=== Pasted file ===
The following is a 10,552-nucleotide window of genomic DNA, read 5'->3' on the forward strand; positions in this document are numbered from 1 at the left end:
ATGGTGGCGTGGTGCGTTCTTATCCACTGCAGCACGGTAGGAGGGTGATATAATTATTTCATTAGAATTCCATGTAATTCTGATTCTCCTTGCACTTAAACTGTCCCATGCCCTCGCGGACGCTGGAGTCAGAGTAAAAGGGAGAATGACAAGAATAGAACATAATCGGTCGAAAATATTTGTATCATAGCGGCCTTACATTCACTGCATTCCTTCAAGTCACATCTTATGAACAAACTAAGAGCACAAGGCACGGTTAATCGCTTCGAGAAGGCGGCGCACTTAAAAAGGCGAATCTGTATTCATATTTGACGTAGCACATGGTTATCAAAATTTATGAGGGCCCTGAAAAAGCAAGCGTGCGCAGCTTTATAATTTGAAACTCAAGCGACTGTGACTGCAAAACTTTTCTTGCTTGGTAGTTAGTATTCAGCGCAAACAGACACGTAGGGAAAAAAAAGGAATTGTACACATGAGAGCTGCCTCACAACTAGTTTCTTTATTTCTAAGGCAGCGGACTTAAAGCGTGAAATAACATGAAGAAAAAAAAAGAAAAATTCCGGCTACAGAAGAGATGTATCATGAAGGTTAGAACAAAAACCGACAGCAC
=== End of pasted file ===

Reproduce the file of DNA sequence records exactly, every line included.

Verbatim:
The following is a 10,552-nucleotide window of genomic DNA, read 5'->3' on the forward strand; positions in this document are numbered from 1 at the left end:
ATGGTGGCGTGGTGCGTTCTTATCCACTGCAGCACGGTAGGAGGGTGATATAATTATTTCATTAGAATTCCATGTAATTCTGATTCTCCTTGCACTTAAACTGTCCCATGCCCTCGCGGACGCTGGAGTCAGAGTAAAAGGGAGAATGACAAGAATAGAACATAATCGGTCGAAAATATTTGTATCATAGCGGCCTTACATTCACTGCATTCCTTCAAGTCACATCTTATGAACAAACTAAGAGCACAAGGCACGGTTAATCGCTTCGAGAAGGCGGCGCACTTAAAAAGGCGAATCTGTATTCATATTTGACGTAGCACATGGTTATCAAAATTTATGAGGGCCCTGAAAAAGCAAGCGTGCGCAGCTTTATAATTTGAAACTCAAGCGACTGTGACTGCAAAACTTTTCTTGCTTGGTAGTTAGTATTCAGCGCAAACAGACACGTAGGGAAAAAAAAGGAATTGTACACATGAGAGCTGCCTCACAACTAGTTTCTTTATTTCTAAGGCAGCGGACTTAAAGCGTGAAATAACATGAAGAAAAAAAAAGAAAAATTCCGGCTACAGAAGAGATGTATCATGAAGGTTAGAACAAAAACCGACAGCAC